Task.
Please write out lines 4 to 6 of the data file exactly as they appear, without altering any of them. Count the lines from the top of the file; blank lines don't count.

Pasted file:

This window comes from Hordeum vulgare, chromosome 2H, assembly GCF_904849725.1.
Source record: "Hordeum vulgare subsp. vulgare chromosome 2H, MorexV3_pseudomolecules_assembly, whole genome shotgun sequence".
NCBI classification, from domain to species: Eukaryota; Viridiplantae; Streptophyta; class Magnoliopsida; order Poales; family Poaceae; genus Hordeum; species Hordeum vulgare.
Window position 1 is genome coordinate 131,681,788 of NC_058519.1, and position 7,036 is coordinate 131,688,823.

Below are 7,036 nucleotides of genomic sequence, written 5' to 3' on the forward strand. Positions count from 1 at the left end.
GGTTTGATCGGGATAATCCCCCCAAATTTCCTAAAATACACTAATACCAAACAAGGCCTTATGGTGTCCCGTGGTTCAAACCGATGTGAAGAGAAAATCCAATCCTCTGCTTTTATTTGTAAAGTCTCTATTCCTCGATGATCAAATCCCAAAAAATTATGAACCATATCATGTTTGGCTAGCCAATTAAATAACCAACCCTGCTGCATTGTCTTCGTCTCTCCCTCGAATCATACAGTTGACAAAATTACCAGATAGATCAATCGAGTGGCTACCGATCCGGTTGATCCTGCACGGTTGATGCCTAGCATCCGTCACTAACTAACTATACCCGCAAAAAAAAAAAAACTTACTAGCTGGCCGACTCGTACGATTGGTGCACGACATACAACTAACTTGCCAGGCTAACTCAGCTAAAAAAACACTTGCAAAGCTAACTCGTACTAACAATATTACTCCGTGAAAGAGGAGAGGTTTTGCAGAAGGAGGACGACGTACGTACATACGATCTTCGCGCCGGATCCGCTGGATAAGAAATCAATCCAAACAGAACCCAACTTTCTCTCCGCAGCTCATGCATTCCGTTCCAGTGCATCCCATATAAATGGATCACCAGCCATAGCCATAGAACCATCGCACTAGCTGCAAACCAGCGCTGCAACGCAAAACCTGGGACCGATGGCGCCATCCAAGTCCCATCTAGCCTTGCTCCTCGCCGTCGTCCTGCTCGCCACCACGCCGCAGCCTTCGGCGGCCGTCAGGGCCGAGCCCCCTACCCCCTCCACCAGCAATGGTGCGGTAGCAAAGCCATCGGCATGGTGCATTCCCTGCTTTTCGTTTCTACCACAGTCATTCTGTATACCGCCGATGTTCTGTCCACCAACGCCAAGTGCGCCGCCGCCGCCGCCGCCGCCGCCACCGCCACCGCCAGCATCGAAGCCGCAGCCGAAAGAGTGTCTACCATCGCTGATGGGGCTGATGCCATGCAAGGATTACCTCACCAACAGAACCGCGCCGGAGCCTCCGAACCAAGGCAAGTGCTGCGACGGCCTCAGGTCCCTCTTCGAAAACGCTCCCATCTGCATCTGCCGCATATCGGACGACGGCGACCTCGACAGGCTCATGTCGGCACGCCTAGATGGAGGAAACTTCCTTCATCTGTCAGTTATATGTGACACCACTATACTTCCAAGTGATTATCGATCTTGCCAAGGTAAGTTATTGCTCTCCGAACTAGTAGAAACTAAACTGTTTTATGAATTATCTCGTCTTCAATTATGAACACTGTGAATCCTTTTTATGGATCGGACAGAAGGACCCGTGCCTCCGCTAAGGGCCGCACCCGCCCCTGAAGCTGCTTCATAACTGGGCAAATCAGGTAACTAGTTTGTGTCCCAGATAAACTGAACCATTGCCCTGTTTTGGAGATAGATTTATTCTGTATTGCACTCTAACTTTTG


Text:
Window position 1 is genome coordinate 131,681,788 of NC_058519.1, and position 7,036 is coordinate 131,688,823.

Below are 7,036 nucleotides of genomic sequence, written 5' to 3' on the forward strand. Positions count from 1 at the left end.
GGTTTGATCGGGATAATCCCCCCAAATTTCCTAAAATACACTAATACCAAACAAGGCCTTATGGTGTCCCGTGGTTCAAACCGATGTGAAGAGAAAATCCAATCCTCTGCTTTTATTTGTAAAGTCTCTATTCCTCGATGATCAAATCCCAAAAAATTATGAACCATATCATGTTTGGCTAGCCAATTAAATAACCAACCCTGCTGCATTGTCTTCGTCTCTCCCTCGAATCATACAGTTGACAAAATTACCAGATAGATCAATCGAGTGGCTACCGATCCGGTTGATCCTGCACGGTTGATGCCTAGCATCCGTCACTAACTAACTATACCCGCAAAAAAAAAAAAACTTACTAGCTGGCCGACTCGTACGATTGGTGCACGACATACAACTAACTTGCCAGGCTAACTCAGCTAAAAAAACACTTGCAAAGCTAACTCGTACTAACAATATTACTCCGTGAAAGAGGAGAGGTTTTGCAGAAGGAGGACGACGTACGTACATACGATCTTCGCGCCGGATCCGCTGGATAAGAAATCAATCCAAACAGAACCCAACTTTCTCTCCGCAGCTCATGCATTCCGTTCCAGTGCATCCCATATAAATGGATCACCAGCCATAGCCATAGAACCATCGCACTAGCTGCAAACCAGCGCTGCAACGCAAAACCTGGGACCGATGGCGCCATCCAAGTCCCATCTAGCCTTGCTCCTCGCCGTCGTCCTGCTCGCCACCACGCCGCAGCCTTCGGCGGCCGTCAGGGCCGAGCCCCCTACCCCCTCCACCAGCAATGGTGCGGTAGCAAAGCCATCGGCATGGTGCATTCCCTGCTTTTCGTTTCTACCACAGTCATTCTGTATACCGCCGATGTTCTGTCCACCAACGCCAAGTGCGCCGCCGCCGCCGCCGCCGCCGCCACCGCCACCGCCAGCATCGAAGCCGCAGCCGAAAGAGTGTCTACCATCGCTGATGGGGCTGATGCCATGCAAGGATTACCTCACCAACAGAACCGCGCCGGAGCCTCCGAACCAAGGCAAGTGCTGCGACGGCCTCAGGTCCCTCTTCGAAAACGCTCCCATCTGCATCTGCCGCATATCGGACGACGGCGACCTCGACAGGCTCATGTCGGCACGCCTAGATGGAGGAAACTTCCTTCATCTGTCAGTTATATGTGACACCACTATACTTCCAAGTGATTATCGATCTTGCCAAGGTAAGTTATTGCTCTCCGAACTAGTAGAAACTAAACTGTTTTATGAATTATCTCGTCTTCAATTATGAACACTGTGAATCCTTTTTATGGATCGGACAGAAGGACCCGTGCCTCCGCTAAGGGCCGCACCCGCCCCTGAAGCTGCTTCATAACTGGGCAAATCAGGTAACTAGTTTGTGTCCCAGATAAACTGAACCATTGCCCTGTTTTGGAGATAGATTTATTCTGTATTGCACTCTAACTTTTG